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[Street Life in London]
Museum of London
© Museum of London - (IN648)
Thomson travelled and photographed in the Far East for several years before opening a studio in London in 1875. Two years later he collaborated with the left-wing journalist, Adolphe Smith, on a study of some of the poorer inhabitants of the capital, which was published as a part-work in 1877-8 under the title, Street Life In London. Of this photograph Smith wrote, 'Huddled together on the workhouse steps in Short's Gardens, those wrecks of humanity, the Crawlers of St. Giles's, may be seen both day and night seeking mutual warmth and mutual consolation in their extreme misery.' The woman in the photograph was minding the child of a friend who had found a job in a coffee shop.
In terms of the history of photography, Street Life in London is highly significant because it was the first published collection of social documentary photographs anywhere in the world. What is less clear, though, is its true value as a serious work of social investigation. Opinion at the time was divided about its merit either as art or as propaganda, and there may well have been some disagreement between Thomson, the artist-photographer, and Smith, the radical socialist writer, about the content of the photographs. Following its issue as a part-work, Street Life in London was sold as a bound volume and then as a shortened version called Street Incidents. It is debatable whether this was due to the work's popularity or to the efforts of the publishers to get rid of unsold stock.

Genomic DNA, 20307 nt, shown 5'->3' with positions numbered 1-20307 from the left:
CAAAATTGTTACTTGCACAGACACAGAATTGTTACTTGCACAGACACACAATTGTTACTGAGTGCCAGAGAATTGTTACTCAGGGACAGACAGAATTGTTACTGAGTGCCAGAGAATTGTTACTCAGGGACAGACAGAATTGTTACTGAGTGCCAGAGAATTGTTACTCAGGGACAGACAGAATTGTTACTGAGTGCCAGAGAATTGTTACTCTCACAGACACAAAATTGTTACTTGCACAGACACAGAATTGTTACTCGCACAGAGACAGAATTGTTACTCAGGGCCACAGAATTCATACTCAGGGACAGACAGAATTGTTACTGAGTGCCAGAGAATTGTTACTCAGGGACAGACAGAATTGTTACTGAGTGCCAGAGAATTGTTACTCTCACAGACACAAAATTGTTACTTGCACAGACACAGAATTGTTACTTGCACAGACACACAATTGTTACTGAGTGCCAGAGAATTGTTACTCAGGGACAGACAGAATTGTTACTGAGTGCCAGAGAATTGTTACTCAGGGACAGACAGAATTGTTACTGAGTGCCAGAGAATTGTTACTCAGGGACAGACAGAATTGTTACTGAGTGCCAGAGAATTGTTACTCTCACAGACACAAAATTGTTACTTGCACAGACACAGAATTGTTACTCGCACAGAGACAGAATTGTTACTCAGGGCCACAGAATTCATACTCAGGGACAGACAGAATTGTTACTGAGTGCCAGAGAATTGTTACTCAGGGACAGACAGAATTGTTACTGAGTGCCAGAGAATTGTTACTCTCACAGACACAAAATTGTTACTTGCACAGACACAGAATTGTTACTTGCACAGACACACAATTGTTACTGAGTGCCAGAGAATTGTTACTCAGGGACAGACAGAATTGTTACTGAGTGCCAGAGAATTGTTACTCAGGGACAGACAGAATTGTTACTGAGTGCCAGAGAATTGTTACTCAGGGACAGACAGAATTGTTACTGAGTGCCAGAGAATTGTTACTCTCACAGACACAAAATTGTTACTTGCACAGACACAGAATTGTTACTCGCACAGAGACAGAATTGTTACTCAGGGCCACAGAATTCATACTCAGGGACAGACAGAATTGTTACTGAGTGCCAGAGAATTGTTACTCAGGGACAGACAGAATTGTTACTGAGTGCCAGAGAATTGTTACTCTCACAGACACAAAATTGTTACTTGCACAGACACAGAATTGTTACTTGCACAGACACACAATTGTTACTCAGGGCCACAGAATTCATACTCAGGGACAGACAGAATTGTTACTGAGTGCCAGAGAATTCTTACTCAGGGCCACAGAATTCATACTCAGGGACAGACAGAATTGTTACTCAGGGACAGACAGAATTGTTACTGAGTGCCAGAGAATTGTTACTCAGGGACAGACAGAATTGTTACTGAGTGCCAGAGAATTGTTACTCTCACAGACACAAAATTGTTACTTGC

For an analysis of this photograph: Juliet Hacking (ed.), 2012, Photography: The Whole Story, (Prestel), pp. 152-153